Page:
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Systematic review of clinical adverse events reported after acute intravenous lipid emulsion administration.

BACKGROUND: Intravenous lipid emulsions (ILEs) were initially developed to provide parenteral nutrition. In recent years, ILE has emerged as a treatment for poisoning by local anesthetics and various other drugs. The dosing regimen for the clinical toxicology indications differs significantly from those used for parenteral nutrition. The evidence on the efficacy of ILE to reverse acute toxicity of diverse substances consists mainly of case reports and animal experiments. Adverse events to ILE are important to consider when clinicians need to make a risk/benefit analysis for this therapy.

METHODS: Multiple publication databases were searched to identify reports of adverse effects associated with acute ILE administration for either treatment of acute poisoning or parenteral nutrition. Articles were selected based on pre-defined criteria to reflect acute use of ILE. Experimental studies and reports of adverse effects as a complication of long-term therapy exceeding 14 days were excluded.

RESULTS: The search identified 789 full-text articles, of which 114 met the study criteria. 27 were animal studies, and 87 were human studies. The adverse effects associated with acute ILE administration included acute kidney injury, cardiac arrest, ventilation perfusion mismatch, acute lung injury, venous thromboembolism, hypersensitivity, fat embolism, fat overload syndrome, pancreatitis, extracorporeal circulation machine circuit obstruction, allergic reaction, and increased susceptibility to infection.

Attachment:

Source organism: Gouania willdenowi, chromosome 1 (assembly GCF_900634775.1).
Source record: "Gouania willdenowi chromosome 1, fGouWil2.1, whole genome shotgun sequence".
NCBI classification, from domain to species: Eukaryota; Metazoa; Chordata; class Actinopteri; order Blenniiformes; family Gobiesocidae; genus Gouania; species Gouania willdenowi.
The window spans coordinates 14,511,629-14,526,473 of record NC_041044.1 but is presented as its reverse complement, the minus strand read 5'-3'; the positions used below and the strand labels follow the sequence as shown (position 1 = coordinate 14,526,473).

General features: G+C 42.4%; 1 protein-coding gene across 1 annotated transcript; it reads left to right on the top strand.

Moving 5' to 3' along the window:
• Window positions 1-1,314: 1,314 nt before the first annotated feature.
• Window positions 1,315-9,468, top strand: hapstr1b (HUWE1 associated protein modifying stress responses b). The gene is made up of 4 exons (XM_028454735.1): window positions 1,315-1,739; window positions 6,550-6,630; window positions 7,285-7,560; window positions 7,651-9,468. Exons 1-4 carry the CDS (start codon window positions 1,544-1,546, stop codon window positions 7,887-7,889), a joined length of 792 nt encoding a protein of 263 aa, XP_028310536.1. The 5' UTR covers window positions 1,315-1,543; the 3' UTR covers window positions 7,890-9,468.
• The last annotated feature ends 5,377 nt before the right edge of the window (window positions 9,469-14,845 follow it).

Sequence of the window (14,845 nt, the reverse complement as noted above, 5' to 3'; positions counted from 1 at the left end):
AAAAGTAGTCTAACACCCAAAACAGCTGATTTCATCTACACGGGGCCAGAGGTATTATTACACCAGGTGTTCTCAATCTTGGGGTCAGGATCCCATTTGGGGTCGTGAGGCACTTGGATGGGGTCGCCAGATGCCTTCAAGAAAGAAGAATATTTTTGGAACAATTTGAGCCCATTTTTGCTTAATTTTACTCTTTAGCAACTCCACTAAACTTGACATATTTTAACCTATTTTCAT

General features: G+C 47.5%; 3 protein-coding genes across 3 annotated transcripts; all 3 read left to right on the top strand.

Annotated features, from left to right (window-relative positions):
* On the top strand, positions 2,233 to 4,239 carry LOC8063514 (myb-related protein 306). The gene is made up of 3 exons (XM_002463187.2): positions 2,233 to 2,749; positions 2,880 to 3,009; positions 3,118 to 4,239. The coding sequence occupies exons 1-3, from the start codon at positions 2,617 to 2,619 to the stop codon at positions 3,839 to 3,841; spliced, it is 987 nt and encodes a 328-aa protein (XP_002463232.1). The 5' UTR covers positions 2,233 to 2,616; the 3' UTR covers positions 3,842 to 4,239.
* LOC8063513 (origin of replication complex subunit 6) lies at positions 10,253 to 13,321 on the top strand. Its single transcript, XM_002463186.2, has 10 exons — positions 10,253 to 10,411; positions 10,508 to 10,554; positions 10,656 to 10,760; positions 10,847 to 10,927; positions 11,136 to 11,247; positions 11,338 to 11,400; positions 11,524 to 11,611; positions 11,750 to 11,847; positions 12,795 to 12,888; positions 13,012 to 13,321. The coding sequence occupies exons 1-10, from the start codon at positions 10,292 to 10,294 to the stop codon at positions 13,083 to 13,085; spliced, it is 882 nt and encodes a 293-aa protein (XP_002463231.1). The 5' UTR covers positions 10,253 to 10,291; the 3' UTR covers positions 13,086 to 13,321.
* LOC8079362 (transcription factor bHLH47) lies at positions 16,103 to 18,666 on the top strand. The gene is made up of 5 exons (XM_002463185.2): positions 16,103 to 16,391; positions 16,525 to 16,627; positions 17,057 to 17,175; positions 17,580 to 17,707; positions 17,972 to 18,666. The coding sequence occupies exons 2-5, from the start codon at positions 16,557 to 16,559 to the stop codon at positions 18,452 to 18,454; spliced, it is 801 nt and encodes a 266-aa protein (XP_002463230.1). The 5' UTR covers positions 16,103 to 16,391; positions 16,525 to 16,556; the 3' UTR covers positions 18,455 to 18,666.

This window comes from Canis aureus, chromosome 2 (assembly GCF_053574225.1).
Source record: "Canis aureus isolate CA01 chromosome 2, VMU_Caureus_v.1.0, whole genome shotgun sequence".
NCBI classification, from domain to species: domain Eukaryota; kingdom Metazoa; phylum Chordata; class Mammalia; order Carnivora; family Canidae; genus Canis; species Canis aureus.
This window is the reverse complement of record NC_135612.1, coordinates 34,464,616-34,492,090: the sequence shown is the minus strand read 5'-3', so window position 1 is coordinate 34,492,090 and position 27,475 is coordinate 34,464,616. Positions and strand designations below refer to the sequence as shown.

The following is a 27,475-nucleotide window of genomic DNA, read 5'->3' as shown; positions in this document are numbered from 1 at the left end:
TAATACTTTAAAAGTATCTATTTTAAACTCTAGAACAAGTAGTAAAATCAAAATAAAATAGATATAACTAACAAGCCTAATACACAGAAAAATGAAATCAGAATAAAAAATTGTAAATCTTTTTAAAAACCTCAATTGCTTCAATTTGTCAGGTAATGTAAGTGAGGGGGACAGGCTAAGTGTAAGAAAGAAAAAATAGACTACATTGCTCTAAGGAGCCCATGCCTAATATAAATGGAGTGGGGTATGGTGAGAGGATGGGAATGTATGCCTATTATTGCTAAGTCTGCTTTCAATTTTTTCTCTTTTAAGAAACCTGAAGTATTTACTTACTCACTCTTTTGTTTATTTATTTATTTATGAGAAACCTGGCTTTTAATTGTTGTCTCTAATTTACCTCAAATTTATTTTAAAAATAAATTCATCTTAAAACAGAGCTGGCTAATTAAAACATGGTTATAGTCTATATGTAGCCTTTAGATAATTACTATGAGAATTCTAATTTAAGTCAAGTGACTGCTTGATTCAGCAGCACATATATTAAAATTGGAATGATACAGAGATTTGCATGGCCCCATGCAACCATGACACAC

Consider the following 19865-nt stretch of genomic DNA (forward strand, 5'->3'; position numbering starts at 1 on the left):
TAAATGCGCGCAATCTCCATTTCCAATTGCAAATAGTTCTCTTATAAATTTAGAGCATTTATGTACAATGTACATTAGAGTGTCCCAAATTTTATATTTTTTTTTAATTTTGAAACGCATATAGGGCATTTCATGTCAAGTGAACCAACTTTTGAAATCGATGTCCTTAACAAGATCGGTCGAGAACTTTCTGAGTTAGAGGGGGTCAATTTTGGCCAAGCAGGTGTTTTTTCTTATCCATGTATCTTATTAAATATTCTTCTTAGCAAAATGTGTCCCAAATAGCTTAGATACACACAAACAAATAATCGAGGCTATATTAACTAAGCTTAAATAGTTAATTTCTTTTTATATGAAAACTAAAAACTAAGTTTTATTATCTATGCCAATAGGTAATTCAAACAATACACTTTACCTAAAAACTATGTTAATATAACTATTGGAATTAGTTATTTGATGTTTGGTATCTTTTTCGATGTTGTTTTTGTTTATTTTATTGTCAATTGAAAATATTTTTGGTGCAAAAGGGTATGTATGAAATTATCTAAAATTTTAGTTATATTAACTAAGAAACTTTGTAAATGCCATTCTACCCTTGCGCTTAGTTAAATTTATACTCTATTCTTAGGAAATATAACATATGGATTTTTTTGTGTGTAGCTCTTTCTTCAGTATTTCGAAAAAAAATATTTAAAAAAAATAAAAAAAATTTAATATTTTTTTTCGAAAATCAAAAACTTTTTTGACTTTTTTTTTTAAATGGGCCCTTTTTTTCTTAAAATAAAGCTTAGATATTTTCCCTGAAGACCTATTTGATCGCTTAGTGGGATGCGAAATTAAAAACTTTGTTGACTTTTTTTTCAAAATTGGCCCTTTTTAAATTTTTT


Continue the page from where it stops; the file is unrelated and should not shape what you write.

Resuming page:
CONCLUSION: The emerging use of ILE administration in clinical toxicology warrants careful attention to its potential adverse effects. The dosing regimen and context of administration leading to the adverse events documented in this review are not generalizable to all clinical toxicology scenarios. Adverse effects seem to be proportional to the rate of infusion as well as total dose received. Further safety studies in humans and reporting of adverse events associated with ILE administration at the doses advocated in current clinical toxicology literature are needed.

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